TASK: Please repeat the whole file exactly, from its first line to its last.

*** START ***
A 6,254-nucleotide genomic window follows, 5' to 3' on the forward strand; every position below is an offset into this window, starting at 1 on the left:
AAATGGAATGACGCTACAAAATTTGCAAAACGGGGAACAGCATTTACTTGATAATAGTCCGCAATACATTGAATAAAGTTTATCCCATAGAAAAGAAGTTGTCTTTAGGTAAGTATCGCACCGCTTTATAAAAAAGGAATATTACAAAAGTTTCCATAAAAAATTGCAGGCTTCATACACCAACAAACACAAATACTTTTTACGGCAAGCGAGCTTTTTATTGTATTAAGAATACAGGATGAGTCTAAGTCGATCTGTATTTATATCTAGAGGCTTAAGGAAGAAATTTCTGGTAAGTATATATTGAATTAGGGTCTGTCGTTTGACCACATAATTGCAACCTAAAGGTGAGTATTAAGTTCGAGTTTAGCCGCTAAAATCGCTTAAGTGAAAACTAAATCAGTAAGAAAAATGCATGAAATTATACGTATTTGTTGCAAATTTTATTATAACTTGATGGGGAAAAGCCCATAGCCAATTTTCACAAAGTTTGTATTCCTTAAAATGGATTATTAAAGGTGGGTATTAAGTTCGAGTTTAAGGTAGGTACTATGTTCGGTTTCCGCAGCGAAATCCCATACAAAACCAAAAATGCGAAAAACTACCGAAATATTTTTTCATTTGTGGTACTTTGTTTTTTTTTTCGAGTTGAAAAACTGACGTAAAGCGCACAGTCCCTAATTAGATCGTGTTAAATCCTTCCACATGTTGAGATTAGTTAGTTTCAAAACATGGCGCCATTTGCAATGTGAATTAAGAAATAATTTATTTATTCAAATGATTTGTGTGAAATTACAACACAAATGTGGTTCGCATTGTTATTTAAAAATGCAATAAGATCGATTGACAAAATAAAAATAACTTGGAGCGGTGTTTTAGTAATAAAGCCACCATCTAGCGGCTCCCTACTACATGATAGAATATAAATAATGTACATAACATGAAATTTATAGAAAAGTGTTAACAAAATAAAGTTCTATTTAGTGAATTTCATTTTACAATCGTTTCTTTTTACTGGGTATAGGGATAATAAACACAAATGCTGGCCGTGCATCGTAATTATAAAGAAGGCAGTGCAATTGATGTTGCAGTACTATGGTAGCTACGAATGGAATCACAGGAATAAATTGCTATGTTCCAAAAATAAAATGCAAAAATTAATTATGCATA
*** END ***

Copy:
A 6,254-nucleotide genomic window follows, 5' to 3' on the forward strand; every position below is an offset into this window, starting at 1 on the left:
AAATGGAATGACGCTACAAAATTTGCAAAACGGGGAACAGCATTTACTTGATAATAGTCCGCAATACATTGAATAAAGTTTATCCCATAGAAAAGAAGTTGTCTTTAGGTAAGTATCGCACCGCTTTATAAAAAAGGAATATTACAAAAGTTTCCATAAAAAATTGCAGGCTTCATACACCAACAAACACAAATACTTTTTACGGCAAGCGAGCTTTTTATTGTATTAAGAATACAGGATGAGTCTAAGTCGATCTGTATTTATATCTAGAGGCTTAAGGAAGAAATTTCTGGTAAGTATATATTGAATTAGGGTCTGTCGTTTGACCACATAATTGCAACCTAAAGGTGAGTATTAAGTTCGAGTTTAGCCGCTAAAATCGCTTAAGTGAAAACTAAATCAGTAAGAAAAATGCATGAAATTATACGTATTTGTTGCAAATTTTATTATAACTTGATGGGGAAAAGCCCATAGCCAATTTTCACAAAGTTTGTATTCCTTAAAATGGATTATTAAAGGTGGGTATTAAGTTCGAGTTTAAGGTAGGTACTATGTTCGGTTTCCGCAGCGAAATCCCATACAAAACCAAAAATGCGAAAAACTACCGAAATATTTTTTCATTTGTGGTACTTTGTTTTTTTTTTCGAGTTGAAAAACTGACGTAAAGCGCACAGTCCCTAATTAGATCGTGTTAAATCCTTCCACATGTTGAGATTAGTTAGTTTCAAAACATGGCGCCATTTGCAATGTGAATTAAGAAATAATTTATTTATTCAAATGATTTGTGTGAAATTACAACACAAATGTGGTTCGCATTGTTATTTAAAAATGCAATAAGATCGATTGACAAAATAAAAATAACTTGGAGCGGTGTTTTAGTAATAAAGCCACCATCTAGCGGCTCCCTACTACATGATAGAATATAAATAATGTACATAACATGAAATTTATAGAAAAGTGTTAACAAAATAAAGTTCTATTTAGTGAATTTCATTTTACAATCGTTTCTTTTTACTGGGTATAGGGATAATAAACACAAATGCTGGCCGTGCATCGTAATTATAAAGAAGGCAGTGCAATTGATGTTGCAGTACTATGGTAGCTACGAATGGAATCACAGGAATAAATTGCTATGTTCCAAAAATAAAATGCAAAAATTAATTATGCATA